The ROI is better, but the manufacturer doesn't control the product. If the factory (and a Chinese factory would n e v e r do this) raises the price or dumps the components in Japan or Eastern Europe (creating a competitor - "knock offs") the "US manufacturing company" loses a substantial amount of future revenues and profits...happens all the time.

    The market always prices based on future revenues and earnings...many are overvalued accordingly.

    We need to own our (new and high tech) manufacturing plants and equipment. The market shouldn't penalize CEO's who understand the concept of "control your own destiny".
     
  16. Sep 30, 2008 #15

    CRGreathouse

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    Some companies will choose to do so, and others won't. Investors will choose to put their money where they feel it will perform best, and long-term returns will reward those who chose properly. Isn't the market great?
     
  17. Sep 30, 2008 #16

    CRGreathouse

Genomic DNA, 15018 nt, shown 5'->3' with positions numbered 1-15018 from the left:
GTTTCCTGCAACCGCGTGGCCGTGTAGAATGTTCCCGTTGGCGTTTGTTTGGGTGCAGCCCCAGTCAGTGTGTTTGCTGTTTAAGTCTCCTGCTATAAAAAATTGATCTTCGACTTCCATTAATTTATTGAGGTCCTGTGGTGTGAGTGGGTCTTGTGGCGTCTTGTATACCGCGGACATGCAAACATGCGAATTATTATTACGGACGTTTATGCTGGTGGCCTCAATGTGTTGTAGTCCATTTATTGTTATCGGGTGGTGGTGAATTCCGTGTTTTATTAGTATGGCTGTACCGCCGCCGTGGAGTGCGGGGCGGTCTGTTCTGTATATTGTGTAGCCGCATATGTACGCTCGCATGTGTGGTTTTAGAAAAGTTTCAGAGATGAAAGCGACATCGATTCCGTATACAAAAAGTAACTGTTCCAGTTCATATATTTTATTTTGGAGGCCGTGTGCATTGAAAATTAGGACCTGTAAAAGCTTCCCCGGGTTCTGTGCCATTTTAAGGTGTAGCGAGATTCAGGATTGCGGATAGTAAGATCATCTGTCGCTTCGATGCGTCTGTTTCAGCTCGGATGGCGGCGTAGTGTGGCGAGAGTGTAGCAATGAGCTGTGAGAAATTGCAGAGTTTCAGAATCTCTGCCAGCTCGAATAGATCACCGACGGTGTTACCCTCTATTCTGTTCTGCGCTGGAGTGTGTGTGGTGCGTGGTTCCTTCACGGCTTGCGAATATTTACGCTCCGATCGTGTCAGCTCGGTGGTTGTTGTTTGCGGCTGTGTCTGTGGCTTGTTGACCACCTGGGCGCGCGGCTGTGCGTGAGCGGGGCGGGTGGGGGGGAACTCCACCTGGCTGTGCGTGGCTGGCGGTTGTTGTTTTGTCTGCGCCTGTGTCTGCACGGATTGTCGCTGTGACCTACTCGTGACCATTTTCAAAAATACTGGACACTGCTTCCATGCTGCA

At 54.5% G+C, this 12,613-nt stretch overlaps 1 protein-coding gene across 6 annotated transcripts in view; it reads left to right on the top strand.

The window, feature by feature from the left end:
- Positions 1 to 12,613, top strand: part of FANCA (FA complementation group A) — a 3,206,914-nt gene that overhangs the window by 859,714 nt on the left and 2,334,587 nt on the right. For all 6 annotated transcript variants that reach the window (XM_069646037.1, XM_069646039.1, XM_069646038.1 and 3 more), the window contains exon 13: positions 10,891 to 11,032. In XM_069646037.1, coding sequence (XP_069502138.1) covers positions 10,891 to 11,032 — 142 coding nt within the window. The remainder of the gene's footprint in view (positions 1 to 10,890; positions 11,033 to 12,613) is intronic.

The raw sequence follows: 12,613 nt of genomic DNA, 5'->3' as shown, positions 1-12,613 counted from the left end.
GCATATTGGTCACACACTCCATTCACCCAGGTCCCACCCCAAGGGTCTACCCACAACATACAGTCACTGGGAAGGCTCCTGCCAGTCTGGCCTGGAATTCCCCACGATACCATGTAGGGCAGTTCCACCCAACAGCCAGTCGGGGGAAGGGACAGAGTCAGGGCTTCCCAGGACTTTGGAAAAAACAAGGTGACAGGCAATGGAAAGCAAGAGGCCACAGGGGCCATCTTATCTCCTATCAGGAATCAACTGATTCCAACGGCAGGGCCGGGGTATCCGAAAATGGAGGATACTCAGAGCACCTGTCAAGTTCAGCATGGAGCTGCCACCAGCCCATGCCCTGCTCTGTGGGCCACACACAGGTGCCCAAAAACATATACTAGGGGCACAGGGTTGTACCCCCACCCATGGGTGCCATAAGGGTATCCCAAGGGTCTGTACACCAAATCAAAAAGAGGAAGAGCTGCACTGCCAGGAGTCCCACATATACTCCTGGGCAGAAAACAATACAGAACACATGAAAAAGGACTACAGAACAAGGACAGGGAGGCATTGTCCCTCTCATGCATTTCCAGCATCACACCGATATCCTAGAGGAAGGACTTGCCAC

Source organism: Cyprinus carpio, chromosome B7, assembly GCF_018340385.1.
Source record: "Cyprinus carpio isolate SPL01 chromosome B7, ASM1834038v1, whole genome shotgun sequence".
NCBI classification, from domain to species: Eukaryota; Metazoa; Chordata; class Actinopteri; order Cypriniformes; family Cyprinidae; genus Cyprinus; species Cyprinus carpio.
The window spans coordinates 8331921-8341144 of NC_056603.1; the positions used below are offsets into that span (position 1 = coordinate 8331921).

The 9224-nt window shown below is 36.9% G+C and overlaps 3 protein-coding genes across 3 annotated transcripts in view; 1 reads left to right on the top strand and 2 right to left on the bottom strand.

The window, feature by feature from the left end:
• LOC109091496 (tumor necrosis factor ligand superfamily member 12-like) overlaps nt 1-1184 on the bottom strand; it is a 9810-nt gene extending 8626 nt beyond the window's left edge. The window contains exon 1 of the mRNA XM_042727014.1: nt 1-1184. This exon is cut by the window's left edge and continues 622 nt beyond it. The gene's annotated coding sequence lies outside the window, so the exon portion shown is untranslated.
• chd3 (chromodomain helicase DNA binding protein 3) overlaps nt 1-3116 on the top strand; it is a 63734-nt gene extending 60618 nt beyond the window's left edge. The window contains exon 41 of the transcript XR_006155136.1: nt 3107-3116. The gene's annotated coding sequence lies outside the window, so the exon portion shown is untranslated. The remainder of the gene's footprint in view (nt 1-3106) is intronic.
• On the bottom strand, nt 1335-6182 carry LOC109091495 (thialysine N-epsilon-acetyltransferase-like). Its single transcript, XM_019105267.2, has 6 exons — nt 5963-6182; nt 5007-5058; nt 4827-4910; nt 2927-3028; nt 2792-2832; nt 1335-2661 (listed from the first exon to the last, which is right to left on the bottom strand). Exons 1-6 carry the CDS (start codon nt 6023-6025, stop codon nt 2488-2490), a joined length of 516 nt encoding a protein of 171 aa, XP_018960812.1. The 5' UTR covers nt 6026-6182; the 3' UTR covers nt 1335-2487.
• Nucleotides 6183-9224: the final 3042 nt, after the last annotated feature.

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    Your shares are worth just as much as someone is willing to pay for them.

    Let's say a company has assets valued at $15 per share and their stock is trading at $20 per share. You buy some shares and one year later, the company's assets are valued at $30 per share. The stock price could be anything -- it's just what someone would pay. Strong performance like that would probably send the price soaring, but maybe it won't for some reason.

    But assets do provide a sort of anchor for the stock price: if a company is liquidated, its net assets (if positive) are distributed amongst the stockholders. So in the above example it would make sense for the new stock price to be at least $30. (If not, it could be a takeover target.)